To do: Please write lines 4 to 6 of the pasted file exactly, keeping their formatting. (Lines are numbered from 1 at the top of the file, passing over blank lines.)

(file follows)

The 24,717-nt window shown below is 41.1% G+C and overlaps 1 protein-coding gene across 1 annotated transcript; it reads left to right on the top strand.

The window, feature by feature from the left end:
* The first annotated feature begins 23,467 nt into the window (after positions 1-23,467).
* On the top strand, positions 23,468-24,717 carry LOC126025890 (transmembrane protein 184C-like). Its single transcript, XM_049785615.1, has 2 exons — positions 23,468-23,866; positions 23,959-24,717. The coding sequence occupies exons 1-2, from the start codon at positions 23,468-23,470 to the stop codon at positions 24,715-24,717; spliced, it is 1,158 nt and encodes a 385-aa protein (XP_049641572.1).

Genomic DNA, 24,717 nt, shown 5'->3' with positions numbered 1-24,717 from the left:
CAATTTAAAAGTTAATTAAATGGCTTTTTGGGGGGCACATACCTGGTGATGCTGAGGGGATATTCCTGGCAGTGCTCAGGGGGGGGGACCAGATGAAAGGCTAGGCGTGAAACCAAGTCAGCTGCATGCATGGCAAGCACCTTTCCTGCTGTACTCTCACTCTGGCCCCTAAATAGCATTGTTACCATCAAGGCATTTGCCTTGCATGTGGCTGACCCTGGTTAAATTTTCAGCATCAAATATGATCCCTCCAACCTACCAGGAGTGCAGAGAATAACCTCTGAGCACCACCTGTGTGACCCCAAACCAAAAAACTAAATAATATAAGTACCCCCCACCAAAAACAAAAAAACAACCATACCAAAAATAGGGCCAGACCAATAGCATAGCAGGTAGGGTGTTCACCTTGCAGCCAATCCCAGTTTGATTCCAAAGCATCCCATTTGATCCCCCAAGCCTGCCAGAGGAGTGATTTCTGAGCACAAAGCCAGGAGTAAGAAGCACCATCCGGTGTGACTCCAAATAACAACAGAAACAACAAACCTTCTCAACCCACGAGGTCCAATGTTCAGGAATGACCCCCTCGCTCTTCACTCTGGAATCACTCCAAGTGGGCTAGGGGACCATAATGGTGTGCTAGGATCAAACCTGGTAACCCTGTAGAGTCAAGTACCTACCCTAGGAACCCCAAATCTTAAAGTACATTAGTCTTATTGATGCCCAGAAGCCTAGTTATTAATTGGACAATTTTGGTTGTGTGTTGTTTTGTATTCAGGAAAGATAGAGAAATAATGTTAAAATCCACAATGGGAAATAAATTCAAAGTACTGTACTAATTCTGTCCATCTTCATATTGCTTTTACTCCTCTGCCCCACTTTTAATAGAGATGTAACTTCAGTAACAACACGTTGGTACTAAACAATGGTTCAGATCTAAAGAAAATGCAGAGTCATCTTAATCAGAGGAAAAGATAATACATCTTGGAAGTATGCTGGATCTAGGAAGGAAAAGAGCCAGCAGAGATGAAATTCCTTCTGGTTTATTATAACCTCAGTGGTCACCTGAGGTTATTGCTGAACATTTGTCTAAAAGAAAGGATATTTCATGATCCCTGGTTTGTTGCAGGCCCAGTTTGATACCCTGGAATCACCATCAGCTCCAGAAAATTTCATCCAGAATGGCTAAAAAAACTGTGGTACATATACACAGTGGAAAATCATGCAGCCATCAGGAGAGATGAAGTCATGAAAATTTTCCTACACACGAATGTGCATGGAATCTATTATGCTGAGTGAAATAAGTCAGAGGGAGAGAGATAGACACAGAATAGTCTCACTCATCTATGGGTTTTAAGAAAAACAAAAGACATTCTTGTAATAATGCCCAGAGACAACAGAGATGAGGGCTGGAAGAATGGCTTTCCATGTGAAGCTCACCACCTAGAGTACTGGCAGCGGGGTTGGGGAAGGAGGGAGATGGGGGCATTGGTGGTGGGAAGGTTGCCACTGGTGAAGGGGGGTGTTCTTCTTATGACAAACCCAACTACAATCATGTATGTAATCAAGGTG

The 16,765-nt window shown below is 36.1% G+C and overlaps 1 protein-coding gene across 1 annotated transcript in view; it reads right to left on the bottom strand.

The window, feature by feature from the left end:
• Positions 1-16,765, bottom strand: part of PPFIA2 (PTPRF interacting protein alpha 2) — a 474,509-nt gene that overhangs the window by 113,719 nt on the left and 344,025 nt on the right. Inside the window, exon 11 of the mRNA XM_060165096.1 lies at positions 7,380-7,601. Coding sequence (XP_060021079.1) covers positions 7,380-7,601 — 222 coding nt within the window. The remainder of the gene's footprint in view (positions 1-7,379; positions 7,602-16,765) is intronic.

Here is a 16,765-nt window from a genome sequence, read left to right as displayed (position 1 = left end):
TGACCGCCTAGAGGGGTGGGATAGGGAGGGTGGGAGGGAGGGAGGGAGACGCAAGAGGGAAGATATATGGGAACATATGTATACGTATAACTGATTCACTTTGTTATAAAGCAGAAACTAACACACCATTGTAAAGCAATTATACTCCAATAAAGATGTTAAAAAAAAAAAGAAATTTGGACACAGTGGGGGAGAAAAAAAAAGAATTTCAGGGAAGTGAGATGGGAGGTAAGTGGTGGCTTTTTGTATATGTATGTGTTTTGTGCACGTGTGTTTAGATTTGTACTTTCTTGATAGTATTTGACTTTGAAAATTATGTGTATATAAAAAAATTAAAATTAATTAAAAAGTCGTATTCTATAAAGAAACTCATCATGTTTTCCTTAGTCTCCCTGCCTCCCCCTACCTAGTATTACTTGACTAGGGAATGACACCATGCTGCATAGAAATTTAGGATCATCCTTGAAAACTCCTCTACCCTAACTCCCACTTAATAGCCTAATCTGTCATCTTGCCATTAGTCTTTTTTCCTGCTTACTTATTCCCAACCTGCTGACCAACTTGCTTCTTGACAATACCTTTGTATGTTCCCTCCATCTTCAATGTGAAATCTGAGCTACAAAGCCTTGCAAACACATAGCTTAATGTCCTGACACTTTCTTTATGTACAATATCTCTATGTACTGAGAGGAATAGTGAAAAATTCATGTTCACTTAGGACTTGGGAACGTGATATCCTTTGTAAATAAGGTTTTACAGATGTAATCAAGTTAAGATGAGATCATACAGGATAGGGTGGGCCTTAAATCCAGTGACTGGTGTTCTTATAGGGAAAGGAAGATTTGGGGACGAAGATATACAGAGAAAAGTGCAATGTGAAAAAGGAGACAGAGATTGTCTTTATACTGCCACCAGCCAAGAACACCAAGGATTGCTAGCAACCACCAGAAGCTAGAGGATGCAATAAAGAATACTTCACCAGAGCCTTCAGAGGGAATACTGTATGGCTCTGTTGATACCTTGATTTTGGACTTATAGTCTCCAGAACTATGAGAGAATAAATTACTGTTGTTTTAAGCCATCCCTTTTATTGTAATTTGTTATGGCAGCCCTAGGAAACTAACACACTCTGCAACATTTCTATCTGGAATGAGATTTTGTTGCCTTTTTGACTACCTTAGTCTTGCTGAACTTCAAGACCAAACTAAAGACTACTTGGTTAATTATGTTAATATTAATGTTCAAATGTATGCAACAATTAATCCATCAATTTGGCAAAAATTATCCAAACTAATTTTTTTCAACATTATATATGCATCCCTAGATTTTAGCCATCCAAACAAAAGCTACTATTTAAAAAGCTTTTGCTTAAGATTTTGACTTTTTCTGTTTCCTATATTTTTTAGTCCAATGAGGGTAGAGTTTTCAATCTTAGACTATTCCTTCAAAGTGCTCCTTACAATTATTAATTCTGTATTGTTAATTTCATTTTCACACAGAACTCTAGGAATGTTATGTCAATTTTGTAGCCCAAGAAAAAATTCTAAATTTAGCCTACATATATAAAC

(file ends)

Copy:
* On the top strand, positions 23,468-24,717 carry LOC126025890 (transmembrane protein 184C-like). Its single transcript, XM_049785615.1, has 2 exons — positions 23,468-23,866; positions 23,959-24,717. The coding sequence occupies exons 1-2, from the start codon at positions 23,468-23,470 to the stop codon at positions 24,715-24,717; spliced, it is 1,158 nt and encodes a 385-aa protein (XP_049641572.1).

Genomic DNA, 24,717 nt, shown 5'->3' with positions numbered 1-24,717 from the left:
CAATTTAAAAGTTAATTAAATGGCTTTTTGGGGGGCACATACCTGGTGATGCTGAGGGGATATTCCTGGCAGTGCTCAGGGGGGGGGACCAGATGAAAGGCTAGGCGTGAAACCAAGTCAGCTGCATGCATGGCAAGCACCTTTCCTGCTGTACTCTCACTCTGGCCCCTAAATAGCATTGTTACCATCAAGGCATTTGCCTTGCATGTGGCTGACCCTGGTTAAATTTTCAGCATCAAATATGATCCCTCCAACCTACCAGGAGTGCAGAGAATAACCTCTGAGCACCACCTGTGTGACCCCAAACCAAAAAACTAAATAATATAAGTACCCCCCACCAAAAACAAAAAAACAACCATACCAAAAATAGGGCCAGACCAATAGCATAGCAGGTAGGGTGTTCACCTTGCAGCCAATCCCAGTTTGATTCCAAAGCATCCCATTTGATCCCCCAAGCCTGCCAGAGGAGTGATTTCTGAGCACAAAGCCAGGAGTAAGAAGCACCATCCGGTGTGACTCCAAATAACAACAGAAACAACAAACCTTCTCAACCCACGAGGTCCAATGTTCAGGAATGACCCCCTCGCTCTTCACTCTGGAATCACTCCAAGTGGGCTAGGGGACCATAATGGTGTGCTAGGATCAAACCTGGTAACCCTGTAGAGTCAAGTACCTACCCTAGGAACCCCAAATCTTAAAGTACATTAGTCTTATTGATGCCCAGAAGCCTAGTTATTAATTGGACAATTTTGGTTGTGTGTTGTTTTGTATTCAGGAAAGATAGAGAAATAATGTTAAAATCCACAATGGGAAATAAATTCAAAGTACTGTACTAATTCTGTCCATCTTCATATTGCTTTTACTCCTCTGCCCCACTTTTAATAGAGATGTAACTTCAGTAACAACACGTTGGTACTAAACAATGGTTCAGATCTAAAGAAAATGCAGAGTCATCTTAATCAGAGGAAAAGATAATACATCTTGGAAGTATGCTGGATCTAGGAAGGAAAAGAGCCAGCAGAGATGAAATTCCTTCTGGTTTATTATAACCTCAGTGGTCACCTGAGGTTATTGCTGAACATTTGTCTAAAAGAAAGGATATTTCATGATCCCTGGTTTGTTGCAGGCCCAGTTTGATACCCTGGAATCACCATCAGCTCCAGAAAATTTCATCCAGAATGGCTAAAAAAACTGTGGTACATATACACAGTGGAAAATCATGCAGCCATCAGGAGAGATGAAGTCATGAAAATTTTCCTACACACGAATGTGCATGGAATCTATTATGCTGAGTGAAATAAGTCAGAGGGAGAGAGATAGACACAGAATAGTCTCACTCATCTATGGGTTTTAAGAAAAACAAAAGACATTCTTGTAATAATGCCCAGAGACAACAGAGATGAGGGCTGGAAGAATGGCTTTCCATGTGAAGCTCACCACCTAGAGTACTGGCAGCGGGGTTGGGGAAGGAGGGAGATGGGGGCATTGGTGGTGGGAAGGTTGCCACTGGTGAAGGGGGGTGTTCTTCTTATGACAAACCCAACTACAATCATGTATGTAATCAAGGTG